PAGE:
Grossman managed to get across and went to 62nd Army headquarters. Life was much quieter, since the now besieged Germans were short of ammunition as well as food. Their survival depended entirely on resupply by air to Pitomnik airfield, in the centre of the encircled area. Goering had told Hitler it was perfectly possible to resupply the Sixth Army by air, even though his own Luftwaffe generals had warned him that such a huge task was impossible. The soldiers of the Sixth Army were encouraged to hold out with vain stories of an SS panzer army coming to their aid. General Chuikov told Grossman: ‘There was a rumour among Germans that Hitler himself had visited Pitomnik and that he had said: “Stand firm! I am leading an army to rescue you.” (He was dressed as a corporal).’

This battlefield legend bore a resemblance to the equally untrue story on the Soviet side during the desperate September days that Stalin himself had been seen in Stalingrad.

Chuikov also outlined the situation his own 62nd Army faced due to virtual impossibility of resupply across the half-frozen Volga. They had to rely almost entirely on radio communications with the east bank, because all the land-lines had been snapped by the ice. Their one great advantage, however, remained the artillery positions concentrated on the west bank. Their resupply of ammunition was not affected.

Grossman described Chuikov’s bunker in an article entitled ‘Military Council’.

When one enters a bunker and the underground quarters of officers and soldiers, one feels again an ardent wish to retain for ever in one’s memory the remarkable traits of this unique life. The lamps and the chimney made from artillery shell cases, cups made of brass shell bases standing on tables near crystal glasses. Next to an anti-tank grenade sits a china ashtray on which is written ‘Wife, don’t make your husband angry’. There is a huge dull electric bulb in the commander-in-chief’s bunker, and a smile from Chuikov, who says: ‘Yes, and a chandelier. Aren’t we living in a city?’ And this volume of Shakespeare in General Gurov’s underground office . . . All these samovars and gramophones, blue family sugar bowls and round mirrors in wooden frames on the clay walls of basements. All this everyday life, with peaceful household things rescued from the burning buildings.

Grossman, although fiercely satisfied by the inevitable victory over the Sixth Army, became increasingly depressed by the way his work was rewritten in the editorial offices of Krasnaya Zvezda and wrote about it to his wife on 5 December.

I work a lot. You can probably see that from the newspaper. If you saw how they cut and distort [my writing], and not only that, they also add new phrases to my poor pieces, you would probably be more upset than happy about the fact that my writing sees the light at all. The editorial office has adopted a rule of cutting off the end of any essay, replacing dots with commas, crossing out the descriptions that I particularly like, changing titles and inserting phrases like: ‘This faith and love virtually made miracles.’ This editing is done in haste by professional editors, and sometimes I have to read a phrase several times to understand its meaning. All this upsets me very much because I am working in very difficult conditions . . .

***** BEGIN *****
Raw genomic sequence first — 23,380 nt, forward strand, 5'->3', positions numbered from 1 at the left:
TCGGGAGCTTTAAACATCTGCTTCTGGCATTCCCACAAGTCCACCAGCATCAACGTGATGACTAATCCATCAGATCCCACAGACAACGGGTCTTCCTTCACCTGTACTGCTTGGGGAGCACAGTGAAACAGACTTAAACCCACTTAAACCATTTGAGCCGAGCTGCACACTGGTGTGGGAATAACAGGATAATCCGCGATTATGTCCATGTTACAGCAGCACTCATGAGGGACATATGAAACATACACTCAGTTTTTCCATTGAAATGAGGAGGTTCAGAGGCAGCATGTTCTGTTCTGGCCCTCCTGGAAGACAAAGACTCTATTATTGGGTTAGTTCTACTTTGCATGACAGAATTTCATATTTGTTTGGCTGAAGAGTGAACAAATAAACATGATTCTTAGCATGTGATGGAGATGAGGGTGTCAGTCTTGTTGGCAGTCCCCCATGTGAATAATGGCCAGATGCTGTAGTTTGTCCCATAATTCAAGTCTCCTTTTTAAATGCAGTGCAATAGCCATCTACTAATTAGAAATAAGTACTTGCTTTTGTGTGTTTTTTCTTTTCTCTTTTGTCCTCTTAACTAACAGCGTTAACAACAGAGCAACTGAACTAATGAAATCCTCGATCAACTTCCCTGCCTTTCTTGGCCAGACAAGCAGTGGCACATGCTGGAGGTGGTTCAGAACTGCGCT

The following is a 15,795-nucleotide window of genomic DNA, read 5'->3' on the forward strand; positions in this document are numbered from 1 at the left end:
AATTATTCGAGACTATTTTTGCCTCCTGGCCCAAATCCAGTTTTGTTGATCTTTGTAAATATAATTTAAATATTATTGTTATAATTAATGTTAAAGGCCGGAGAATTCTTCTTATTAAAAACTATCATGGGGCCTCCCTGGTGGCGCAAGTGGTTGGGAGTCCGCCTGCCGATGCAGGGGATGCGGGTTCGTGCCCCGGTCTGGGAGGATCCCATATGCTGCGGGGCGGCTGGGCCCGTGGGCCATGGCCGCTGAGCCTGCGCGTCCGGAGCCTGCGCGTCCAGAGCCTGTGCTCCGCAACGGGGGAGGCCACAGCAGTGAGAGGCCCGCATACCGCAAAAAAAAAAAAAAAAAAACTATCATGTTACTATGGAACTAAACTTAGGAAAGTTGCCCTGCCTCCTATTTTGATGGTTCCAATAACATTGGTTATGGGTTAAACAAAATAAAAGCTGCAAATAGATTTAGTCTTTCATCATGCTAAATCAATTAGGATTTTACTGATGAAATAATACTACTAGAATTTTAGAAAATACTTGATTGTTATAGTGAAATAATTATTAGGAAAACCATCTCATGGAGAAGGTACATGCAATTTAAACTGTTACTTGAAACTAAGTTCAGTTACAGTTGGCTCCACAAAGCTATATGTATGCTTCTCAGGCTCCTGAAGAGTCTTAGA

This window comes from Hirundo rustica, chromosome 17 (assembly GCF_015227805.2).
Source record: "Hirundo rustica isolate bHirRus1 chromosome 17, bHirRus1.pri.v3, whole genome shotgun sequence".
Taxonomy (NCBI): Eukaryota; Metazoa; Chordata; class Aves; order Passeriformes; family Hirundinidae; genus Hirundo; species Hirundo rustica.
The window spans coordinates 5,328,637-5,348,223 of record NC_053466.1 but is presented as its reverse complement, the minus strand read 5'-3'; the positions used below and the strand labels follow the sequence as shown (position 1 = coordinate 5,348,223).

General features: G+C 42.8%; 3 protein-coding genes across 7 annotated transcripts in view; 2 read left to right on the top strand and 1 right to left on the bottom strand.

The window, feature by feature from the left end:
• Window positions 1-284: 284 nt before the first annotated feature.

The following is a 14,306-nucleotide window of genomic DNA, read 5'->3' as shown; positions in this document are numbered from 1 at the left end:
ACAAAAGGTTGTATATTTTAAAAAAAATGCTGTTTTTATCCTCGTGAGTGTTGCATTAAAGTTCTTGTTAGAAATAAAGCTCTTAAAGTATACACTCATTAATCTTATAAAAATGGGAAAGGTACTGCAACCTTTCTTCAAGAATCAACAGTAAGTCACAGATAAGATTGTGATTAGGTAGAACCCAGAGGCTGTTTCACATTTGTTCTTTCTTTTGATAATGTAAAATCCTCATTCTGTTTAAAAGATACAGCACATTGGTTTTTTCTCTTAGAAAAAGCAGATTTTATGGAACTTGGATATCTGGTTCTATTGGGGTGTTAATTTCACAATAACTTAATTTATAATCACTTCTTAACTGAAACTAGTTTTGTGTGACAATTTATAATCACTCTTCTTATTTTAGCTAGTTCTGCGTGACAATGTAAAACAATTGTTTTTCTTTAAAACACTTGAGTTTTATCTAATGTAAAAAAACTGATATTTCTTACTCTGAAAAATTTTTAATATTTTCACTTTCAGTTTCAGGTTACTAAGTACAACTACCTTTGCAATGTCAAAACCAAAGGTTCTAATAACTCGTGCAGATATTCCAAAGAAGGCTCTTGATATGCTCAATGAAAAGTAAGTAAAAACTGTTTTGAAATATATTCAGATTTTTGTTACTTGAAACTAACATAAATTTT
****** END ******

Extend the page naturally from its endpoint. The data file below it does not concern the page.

Chuikov’s 62nd Army remained on short rations – including makhorka and vodka – during the slow freezing of the Volga. Finally, on 16 December, the river froze solid. First, a footbridge across the ice was made with planks. Then, a proper route across the river could be laid, with branches and twigs doused in water to strengthen the surface. This meant that it could soon take trucks and even heavy artillery. ‘Good frosts!’ Red Army soldiers wrote home in satisfaction. In less than two months, 18,000 trucks and 17,000 other vehicles are said to have driven across the ice. Grossman celebrated this development in an article entitled ‘The New Day’.

All those who, for a hundred days, held on to the Volga crossing and crossed the dark grey icy river, looked into the eyes of a quick, pitiless death. One day someone will sing a song about those who are now asleep on the Volga’s bed . . .

At night, we could walk upon the Volga. The ice was two days old and did not bend any longer beneath our feet. The moon lit the network of paths, uncountable tracks of sledges. A liaison soldier was walking in front of us, quickly and confidently as if he’d spent half of his life walking on these intermingling paths. Suddenly the ice started cracking. The liaison soldier came to a wide ice clearing, stopped and said: ‘Aha! We must have taken the wrong path. We should have stayed to the right.’ Liaison men always utter this sort of consoling phrase, no matter where they take you.